Surgery for Cancer
Surgery is the oldest effective cancer therapy. It may be used alone or in combination with other modalities (see also Overview of Cancer Therapy). The size, type, and location of the primary tumor may determine operability and outcome. The presence of metastases may preclude an aggressive surgical approach to the primary tumor.
Factors that increase operative risk in cancer patients include
Debilitation due to cancer
Paraneoplastic syndromes (less common)
Cancer patients often have poor nutrition due to anorexia and the catabolic influences of tumor growth, and these factors may inhibit or slow recovery from surgery. Patients may be neutropenic or thrombocytopenic or may have clotting disorders; these conditions increase the risk of sepsis and hemorrhage. Therefore, preoperative evaluation is paramount.
If a primary tumor has not metastasized, surgery may be curative. Establishing a complete margin of normal tissue around the primary tumor (as in breast cancer surgery) is critical for the success of primary tumor resection and prevention of recurrence. Intraoperative examination of frozen tissue sections by a pathologist may be needed. Immediate resection of additional tissue is done if margins are positive for tumor cells. However, examination of frozen tissue is inferior to examination of processed and stained tissue. Later review of margin tissue may prove the need for wider resection.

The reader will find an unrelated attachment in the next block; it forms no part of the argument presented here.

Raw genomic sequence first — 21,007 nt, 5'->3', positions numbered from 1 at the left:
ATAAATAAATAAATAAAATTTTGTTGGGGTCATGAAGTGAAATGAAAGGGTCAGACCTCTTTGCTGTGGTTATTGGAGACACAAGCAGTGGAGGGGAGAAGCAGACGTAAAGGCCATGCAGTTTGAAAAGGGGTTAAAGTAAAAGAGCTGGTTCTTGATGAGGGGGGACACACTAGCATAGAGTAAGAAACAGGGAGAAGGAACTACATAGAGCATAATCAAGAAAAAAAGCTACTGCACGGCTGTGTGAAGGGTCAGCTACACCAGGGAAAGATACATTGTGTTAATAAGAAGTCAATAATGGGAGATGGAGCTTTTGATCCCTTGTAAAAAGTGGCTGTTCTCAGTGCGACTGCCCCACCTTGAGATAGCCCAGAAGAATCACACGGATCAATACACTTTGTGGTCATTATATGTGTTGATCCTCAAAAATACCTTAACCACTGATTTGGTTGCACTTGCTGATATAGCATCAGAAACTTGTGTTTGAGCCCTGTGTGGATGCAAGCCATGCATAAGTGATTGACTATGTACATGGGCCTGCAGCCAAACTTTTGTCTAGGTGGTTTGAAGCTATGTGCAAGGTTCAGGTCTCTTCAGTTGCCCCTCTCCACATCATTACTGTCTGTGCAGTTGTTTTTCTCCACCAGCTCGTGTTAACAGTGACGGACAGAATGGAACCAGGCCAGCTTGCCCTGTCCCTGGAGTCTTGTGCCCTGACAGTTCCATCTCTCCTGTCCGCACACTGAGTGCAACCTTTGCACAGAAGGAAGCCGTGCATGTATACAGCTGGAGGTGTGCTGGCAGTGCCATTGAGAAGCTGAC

Surgical resection for primary tumor with local spread may also require removal of involved regional lymph nodes, resection of an involved adjacent organ, or en bloc resection. Survival rates with surgery alone are listed for selected cancers (see table Median 5-Yr Survival in Various Types of Cancer).
Neoadjuvant chemotherapy or radiation therapy may be done when the primary tumor has spread into adjacent normal tissues extensively. In neoadjuvant therapy, surgery is delayed so that other modalities (eg, chemotherapy, radiation therapy) can be used to reduce the size of the required resection.
When cancer has metastasized to regional lymph nodes, nonsurgical modalities may be the best initial treatments, as in locally advanced lung cancer or head and neck cancer. Single metastases, especially those in the lungs or liver, can sometimes be resected with a reasonable rate of cure.
Patients with a limited number of metastases, particularly to the liver, brain, or lungs, may benefit from surgical resection of both the primary and metastatic tumor. For example, in colon cancer with liver metastases, resection produces 5-yr survival rates of 30 to 40% if < 4 hepatic lesions exist and if adequate tumor margins can be obtained.
Cytoreduction (surgical resection to reduce tumor burden) is often an option when removal of all tumor tissue is impossible, as in most cases of ovarian cancer. Cytoreduction may increase the sensitivity of the remaining tissue to other treatment modalities through mechanisms that are not entirely clear. Primary renal cell carcinomas and ovarian cancers should be resected, if feasible, even in the presence of metastases. Cytoreduction also has yielded favorable results in pediatric solid tumors.
Surgery to relieve symptoms and preserve quality of life may be a reasonable alternative when cure is unlikely or when an attempt at cure produces adverse effects that are unacceptable to the patient. Tumor resection may be indicated to control pain, to reduce the risk of hemorrhage, or to relieve obstruction of a vital organ (eg, intestine, urinary tract). Nutritional supplementation with a feeding gastrostomy or jejunostomy tube may be necessary if proximal obstruction exists.